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A Global, Diverse and Inclusive OSA: Challenges and Opportunities

A Global, Diverse and Inclusive OSA: Challenges and Opportunities

Federico Furch, OSA Ambassador, Max Born Institute, Germany

As a researcher I travel quite often. This year in particular, was my first year as an OSA Ambassador and I had the opportunity to travel much more than usual, to places where I had never been before.  This role as OSA Ambassador has allowed me to expand my network dramatically and gave me the incredible opportunity to connect with a great number of colleagues, mostly students, around the world. I cannot stress enough how grateful I am for this opportunity, how rewarding it has been, and how much I have learned.

The experiences I lived this year have led me to reflect on the present and future of OSA. I had the opportunity to learn first-hand about the many needs of students and members with different social, cultural and economic backgrounds around the world. This poses a very particular challenge for OSA: understanding and addressing the needs of all OSA members. I believe it also presents OSA an opportunity to grow: addressing the needs of our members allows them to integrate better into our scientific society, in turn making OSA an even more global and diverse community.

Why should OSA care about being global and diverse? The most important reason is to promote the generations, applications and archiving of knowledge in optics and photonics worldwide, which is in the mission statement for OSA. From a more practical point of view, one should keep in mind that a scientific or technological breakthrough arises when people think outside the box, when a particular problem is approached from an innovative and different angle. In that sense, a more diverse community has bigger chances of approaching the same problem from different perspectives.

OSA was born out of the enthusiasm of a group of brilliant and very proactive scientists, at the University of Rochester, over a hundred years ago. With time, OSA has grown to be an international organization with more than 50% of its members outside the USA. OSA is going now through its own journey of becoming more and more international. This journey comes with a great deal of challenge: how do we plan to address the needs of a diverse and growing membership? Strong moves into Europe and Asia are already visible, with new venues for important conferences and a recent OSA office in Europe. But what about our members in other parts of the world? In particular, developing nations.

Through many discussions with colleagues from Latin America, Eastern Europe and Africa, we recognized the outstanding work OSA has done providing opportunities to students through travel grants, support of activities through the student chapters and programs such as the Traveling Lecturer Program.  We also came to identify two particular topics where OSA can continue to grow:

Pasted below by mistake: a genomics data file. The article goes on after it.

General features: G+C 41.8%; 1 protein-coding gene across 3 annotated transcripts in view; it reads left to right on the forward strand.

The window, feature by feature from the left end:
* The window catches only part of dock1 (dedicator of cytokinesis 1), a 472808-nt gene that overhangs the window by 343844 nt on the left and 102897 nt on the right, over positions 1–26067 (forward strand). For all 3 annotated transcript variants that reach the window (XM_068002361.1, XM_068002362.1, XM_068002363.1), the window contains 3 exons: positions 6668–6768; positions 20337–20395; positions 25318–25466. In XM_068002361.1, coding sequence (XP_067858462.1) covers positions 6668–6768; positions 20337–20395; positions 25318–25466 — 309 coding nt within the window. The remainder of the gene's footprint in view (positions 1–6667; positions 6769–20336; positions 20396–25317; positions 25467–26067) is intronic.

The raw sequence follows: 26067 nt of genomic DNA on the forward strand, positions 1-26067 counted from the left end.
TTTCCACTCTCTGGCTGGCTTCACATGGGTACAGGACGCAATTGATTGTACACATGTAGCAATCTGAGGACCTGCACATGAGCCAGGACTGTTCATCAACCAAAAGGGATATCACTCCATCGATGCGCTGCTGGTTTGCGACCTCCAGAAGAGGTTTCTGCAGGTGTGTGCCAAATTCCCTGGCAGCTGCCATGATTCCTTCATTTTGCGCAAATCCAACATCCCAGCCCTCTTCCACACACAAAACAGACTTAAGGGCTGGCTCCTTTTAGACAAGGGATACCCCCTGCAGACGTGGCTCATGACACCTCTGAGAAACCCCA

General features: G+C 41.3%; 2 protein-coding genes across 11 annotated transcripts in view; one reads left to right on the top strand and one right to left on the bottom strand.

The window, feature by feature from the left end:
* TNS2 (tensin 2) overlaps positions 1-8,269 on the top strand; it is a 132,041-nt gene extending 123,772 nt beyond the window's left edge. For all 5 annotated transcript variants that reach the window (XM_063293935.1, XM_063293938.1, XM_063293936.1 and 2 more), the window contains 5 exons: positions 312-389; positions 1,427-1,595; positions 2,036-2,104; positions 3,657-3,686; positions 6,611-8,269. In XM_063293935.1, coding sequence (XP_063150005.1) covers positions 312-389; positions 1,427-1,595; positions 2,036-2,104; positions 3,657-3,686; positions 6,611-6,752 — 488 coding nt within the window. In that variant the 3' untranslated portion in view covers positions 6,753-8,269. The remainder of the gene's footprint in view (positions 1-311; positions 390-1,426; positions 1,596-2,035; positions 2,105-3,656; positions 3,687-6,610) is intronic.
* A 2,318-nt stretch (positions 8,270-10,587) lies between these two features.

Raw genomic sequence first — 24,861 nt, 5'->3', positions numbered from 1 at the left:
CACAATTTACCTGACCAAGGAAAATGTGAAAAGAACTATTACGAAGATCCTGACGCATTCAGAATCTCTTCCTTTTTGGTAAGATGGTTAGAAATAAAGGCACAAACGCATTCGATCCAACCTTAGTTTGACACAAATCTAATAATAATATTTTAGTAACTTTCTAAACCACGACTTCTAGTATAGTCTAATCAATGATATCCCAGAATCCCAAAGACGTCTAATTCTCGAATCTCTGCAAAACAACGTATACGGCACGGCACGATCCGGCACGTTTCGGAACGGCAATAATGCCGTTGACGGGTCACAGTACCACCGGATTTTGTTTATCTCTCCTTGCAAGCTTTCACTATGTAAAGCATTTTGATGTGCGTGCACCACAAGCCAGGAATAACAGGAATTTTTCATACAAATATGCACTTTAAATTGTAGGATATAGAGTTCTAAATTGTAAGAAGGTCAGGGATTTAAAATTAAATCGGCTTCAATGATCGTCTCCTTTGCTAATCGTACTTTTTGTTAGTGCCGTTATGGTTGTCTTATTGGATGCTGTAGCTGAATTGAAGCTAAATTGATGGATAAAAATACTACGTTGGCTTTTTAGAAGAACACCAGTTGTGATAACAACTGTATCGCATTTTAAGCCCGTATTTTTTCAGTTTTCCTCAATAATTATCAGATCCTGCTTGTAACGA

• Public policy: OSA is doing an outstanding job in connecting with politicians in the USA to support science-based decision making. We are also doing a very good job in supporting new initiatives that will create financial opportunities for our colleagues in the United States. Similar efforts in Europe are beginning to take shape. It is not clear however, how similar initiatives can be replicated in other countries. This is a particularly complex problem. It involves familiarizing with very different political structures and scenarios. From a practical point of view, I believe action has to come from active members in those regions, who know better the local political arena and may provide connections to local governments. As a first step towards integration in the global scenario, members could submit proposals to OSA requesting for example, for OSA to provide endorsement of official petitions from national or regional scientific societies or networks to their respective governments.
  • Recognizing deeply problematic financial situations: OSA is already offering important discounts in membership and meeting fees to our members coming from countries considered “developing nations” by the World Bank. A similar initiative is in place for publication fees in OSA journals. These initiatives are truly fantastic and illustrate the will of the society to recognize different realities across the globe. The ability of members from some developing nations, however, to join a conference is sometimes compromised by extremely challenging financial situations.

Even though both points just discussed might lay a bit far away ahead in the future of OSA or complex to address, it is something that we ought to start discussing in order for OSA to keep growing internationally. Obviously, OSA cannot solve the problems of the whole world, or even the particular problems of its members. But further measures to help mitigate the problematic realities of some of OSA members can help a lot in creating equal opportunities for fully accessing membership benefits.

In that sense, it was particularly refreshing and encouraging to see what our youngest members think. In the last Student Leadership Conference celebrated last September near Washington DC, almost 200 representatives of OSA Student Chapters from 46 different countries, took part in a workshop in which, among other things, they addressed the question of how they see OSA in 2030. The response from the students was overwhelmingly towards a more inclusive and diverse organization, that helps creating opportunities for those members in more challenging financial situations. I was with a warm feeling that the future of the organization is in good hands. After all, they represent the future leaders of OSA.

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